The Middleton brothers had always been interested to know what had happened to Boleh and various enquiries eventually led them to Roger.
But it wasn’t until ill health forced Roger to put Boleh up for sale in 2007 that they finally set eyes on their uncle’s beloved boat once more.
‘She wasn’t in a seaworthy condition and Roger was still living on board but was very ill,’ remembers George. ‘We ended up buying her and had to put her on a low-loading lorry to get her back to Portsmouth in 2008.
‘It had inspired us as children and we wanted to reproduce that. We decided to buy her and give her to a charity to restore and look after.’
Roger died shortly after Boleh arrived in Portsmouth, so never got to see how work to restore the hull took off. And the project desperately needed more money if the work was to continue. The trust must now wait to see if Heritage will give it the £440,000 needed to restore her and establish the apprentice training programme.
Once the work is completed, the emphasis will change from restoration to training, with Boleh put back on the water and used to teach young sailors.
And in time, it’s hoped that the trust will be able to find and restore more boats so that this cycle of training – both off and on the water – can continue.
For George, the project is a great way to keep Boleh’s history alive and do something really useful for the area’s young people.
‘Boleh was everything to my uncle,’ he says. ‘He put everything into it in the same way that Roger Angel did. The amount of effort he put into restoring it is incredible. He went to the trouble of finding the original plans and talking to people who had sailed her. He had no links to this boat until he bought it and discovered all about her.’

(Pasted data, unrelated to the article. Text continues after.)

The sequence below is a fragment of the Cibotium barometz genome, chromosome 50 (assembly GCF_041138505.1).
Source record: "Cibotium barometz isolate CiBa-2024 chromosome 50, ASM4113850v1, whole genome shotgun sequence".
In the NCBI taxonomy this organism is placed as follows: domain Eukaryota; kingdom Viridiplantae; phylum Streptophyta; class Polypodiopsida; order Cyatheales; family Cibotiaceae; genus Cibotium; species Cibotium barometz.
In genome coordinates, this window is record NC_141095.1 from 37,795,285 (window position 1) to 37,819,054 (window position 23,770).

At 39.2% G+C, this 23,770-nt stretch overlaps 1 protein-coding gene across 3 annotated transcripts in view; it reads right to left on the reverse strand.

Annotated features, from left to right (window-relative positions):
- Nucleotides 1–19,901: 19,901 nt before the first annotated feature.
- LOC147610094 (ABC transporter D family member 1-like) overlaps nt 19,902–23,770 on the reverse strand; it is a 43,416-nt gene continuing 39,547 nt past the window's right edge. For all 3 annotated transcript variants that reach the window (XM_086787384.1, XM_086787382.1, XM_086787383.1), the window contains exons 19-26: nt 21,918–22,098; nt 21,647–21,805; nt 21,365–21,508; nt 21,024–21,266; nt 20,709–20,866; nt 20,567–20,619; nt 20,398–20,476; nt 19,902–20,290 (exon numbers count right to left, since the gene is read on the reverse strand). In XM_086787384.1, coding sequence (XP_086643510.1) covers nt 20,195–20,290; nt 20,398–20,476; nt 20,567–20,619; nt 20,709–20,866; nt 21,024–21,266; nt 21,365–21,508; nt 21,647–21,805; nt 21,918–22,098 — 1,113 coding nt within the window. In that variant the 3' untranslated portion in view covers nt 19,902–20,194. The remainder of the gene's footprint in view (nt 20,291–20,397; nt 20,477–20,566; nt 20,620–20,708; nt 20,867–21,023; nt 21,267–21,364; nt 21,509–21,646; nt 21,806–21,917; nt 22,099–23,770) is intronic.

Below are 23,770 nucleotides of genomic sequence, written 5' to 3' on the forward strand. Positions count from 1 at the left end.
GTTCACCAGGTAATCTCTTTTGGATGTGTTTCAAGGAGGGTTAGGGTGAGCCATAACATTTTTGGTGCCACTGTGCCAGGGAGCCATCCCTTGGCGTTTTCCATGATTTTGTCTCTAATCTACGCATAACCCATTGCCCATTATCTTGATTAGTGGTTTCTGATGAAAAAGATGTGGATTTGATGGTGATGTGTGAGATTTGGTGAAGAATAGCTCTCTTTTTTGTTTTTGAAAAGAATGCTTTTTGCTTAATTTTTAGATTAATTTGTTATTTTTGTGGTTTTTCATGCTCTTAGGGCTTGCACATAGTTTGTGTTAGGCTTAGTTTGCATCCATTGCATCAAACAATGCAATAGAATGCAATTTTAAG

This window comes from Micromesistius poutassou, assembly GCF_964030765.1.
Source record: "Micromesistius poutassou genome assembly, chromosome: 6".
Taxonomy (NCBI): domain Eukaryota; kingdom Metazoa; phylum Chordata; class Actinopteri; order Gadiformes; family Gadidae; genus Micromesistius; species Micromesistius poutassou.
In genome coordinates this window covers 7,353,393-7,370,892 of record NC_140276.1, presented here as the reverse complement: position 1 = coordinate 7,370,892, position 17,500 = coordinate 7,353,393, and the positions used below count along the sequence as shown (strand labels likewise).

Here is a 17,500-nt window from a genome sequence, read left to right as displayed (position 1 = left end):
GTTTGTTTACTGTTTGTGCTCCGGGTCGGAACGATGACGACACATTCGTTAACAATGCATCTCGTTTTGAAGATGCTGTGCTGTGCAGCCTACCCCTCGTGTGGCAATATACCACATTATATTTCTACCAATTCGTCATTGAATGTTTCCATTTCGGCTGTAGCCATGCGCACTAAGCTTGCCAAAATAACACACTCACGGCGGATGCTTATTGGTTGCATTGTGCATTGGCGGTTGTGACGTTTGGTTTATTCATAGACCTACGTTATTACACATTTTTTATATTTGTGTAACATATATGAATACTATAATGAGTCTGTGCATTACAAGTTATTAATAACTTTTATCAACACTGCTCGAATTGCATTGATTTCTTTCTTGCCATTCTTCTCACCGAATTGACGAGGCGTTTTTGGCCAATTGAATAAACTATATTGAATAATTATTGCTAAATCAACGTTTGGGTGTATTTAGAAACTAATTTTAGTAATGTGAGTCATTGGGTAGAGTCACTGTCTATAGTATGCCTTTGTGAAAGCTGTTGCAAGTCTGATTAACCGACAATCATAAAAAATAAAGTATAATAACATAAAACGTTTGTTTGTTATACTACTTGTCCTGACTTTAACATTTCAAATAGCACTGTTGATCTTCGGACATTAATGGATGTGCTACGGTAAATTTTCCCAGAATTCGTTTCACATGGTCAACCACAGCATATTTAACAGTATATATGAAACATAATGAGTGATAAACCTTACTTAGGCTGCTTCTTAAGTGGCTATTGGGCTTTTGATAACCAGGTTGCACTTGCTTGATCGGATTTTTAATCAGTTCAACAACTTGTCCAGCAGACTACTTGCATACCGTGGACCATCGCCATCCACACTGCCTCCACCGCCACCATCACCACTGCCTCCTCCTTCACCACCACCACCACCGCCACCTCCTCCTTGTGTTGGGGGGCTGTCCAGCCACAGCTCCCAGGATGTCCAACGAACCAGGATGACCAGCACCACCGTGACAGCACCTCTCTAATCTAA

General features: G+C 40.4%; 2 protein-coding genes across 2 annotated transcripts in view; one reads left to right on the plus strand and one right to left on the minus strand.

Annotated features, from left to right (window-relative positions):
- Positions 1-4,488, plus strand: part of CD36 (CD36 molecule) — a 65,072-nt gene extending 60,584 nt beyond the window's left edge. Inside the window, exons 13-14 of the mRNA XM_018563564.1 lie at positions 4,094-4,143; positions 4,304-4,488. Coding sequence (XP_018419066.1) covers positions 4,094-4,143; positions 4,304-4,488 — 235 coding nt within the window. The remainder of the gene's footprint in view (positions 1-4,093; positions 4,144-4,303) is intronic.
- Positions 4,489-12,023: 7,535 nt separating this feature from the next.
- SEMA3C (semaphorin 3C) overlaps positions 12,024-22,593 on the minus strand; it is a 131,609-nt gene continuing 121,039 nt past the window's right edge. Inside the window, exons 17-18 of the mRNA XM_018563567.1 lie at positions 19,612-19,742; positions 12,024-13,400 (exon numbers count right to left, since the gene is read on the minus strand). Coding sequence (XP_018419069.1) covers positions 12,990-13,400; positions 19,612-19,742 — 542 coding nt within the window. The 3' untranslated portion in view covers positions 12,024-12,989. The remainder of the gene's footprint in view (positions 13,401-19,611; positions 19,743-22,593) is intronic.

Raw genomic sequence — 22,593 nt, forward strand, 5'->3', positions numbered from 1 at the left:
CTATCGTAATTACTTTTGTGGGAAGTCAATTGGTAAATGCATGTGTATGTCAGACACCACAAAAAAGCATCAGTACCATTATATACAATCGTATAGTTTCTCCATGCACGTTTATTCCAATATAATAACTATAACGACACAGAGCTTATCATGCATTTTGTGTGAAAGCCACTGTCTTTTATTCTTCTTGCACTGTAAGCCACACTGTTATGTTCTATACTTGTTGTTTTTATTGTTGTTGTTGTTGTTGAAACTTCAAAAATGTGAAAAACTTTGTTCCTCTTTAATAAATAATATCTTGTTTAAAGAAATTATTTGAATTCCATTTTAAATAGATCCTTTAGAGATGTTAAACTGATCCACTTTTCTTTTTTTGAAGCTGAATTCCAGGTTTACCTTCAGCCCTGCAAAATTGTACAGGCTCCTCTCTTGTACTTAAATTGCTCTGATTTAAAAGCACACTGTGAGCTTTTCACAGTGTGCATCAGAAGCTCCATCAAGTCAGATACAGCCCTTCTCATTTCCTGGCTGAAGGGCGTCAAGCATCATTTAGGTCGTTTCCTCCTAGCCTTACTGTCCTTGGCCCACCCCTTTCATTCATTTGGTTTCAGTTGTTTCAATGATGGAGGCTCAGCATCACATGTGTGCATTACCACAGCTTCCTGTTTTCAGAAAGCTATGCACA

He adds: ‘My uncle would be very excited about this. We’ve been contacted by a lot of people associated with Boleh in the past, including the nephew of the shipwright and the son of one of the naval officers.
‘She is unique, you won’t come across another boat like Boleh.’
WORK IN PROGRESS
At the moment, Boleh lies in The Old Pump House workshops in Henderson Road, Eastney.
Shafts of light from the dusty windows reveal how the hull has been refurbished but there’s still a lot more work to do.
The Boleh Project will work with sailing and training charities to make sure that the boat can be used to help young people.
Portsmouth City Council has allowed the project to use the workshop and IT Paragon will oversee the apprentices to see that they gain the hands-on experience required for their NVQ.
Other young people will be able to take part in two-week work placement schemes to learn the basics of boatbuilding.
And once the restoration is complete, Boleh will become a floating classroom, helping up to six youngsters at a time to learn how to sail.
Shipwright Brian Taylor will help train the apprentices and says there’s a shortage of boat builders in the area.
‘There are so many young people out there. By doing this it gives them the opportunity to see what it’s like and if they’ve got a feel for it, great,’ he adds.
‘They’ll be able to learn the skills and that’s very important really. It’s going to be labour intensive so there’s maximum opportunity for them to learn.’
To find out more about Boleh log on to bolehproject.com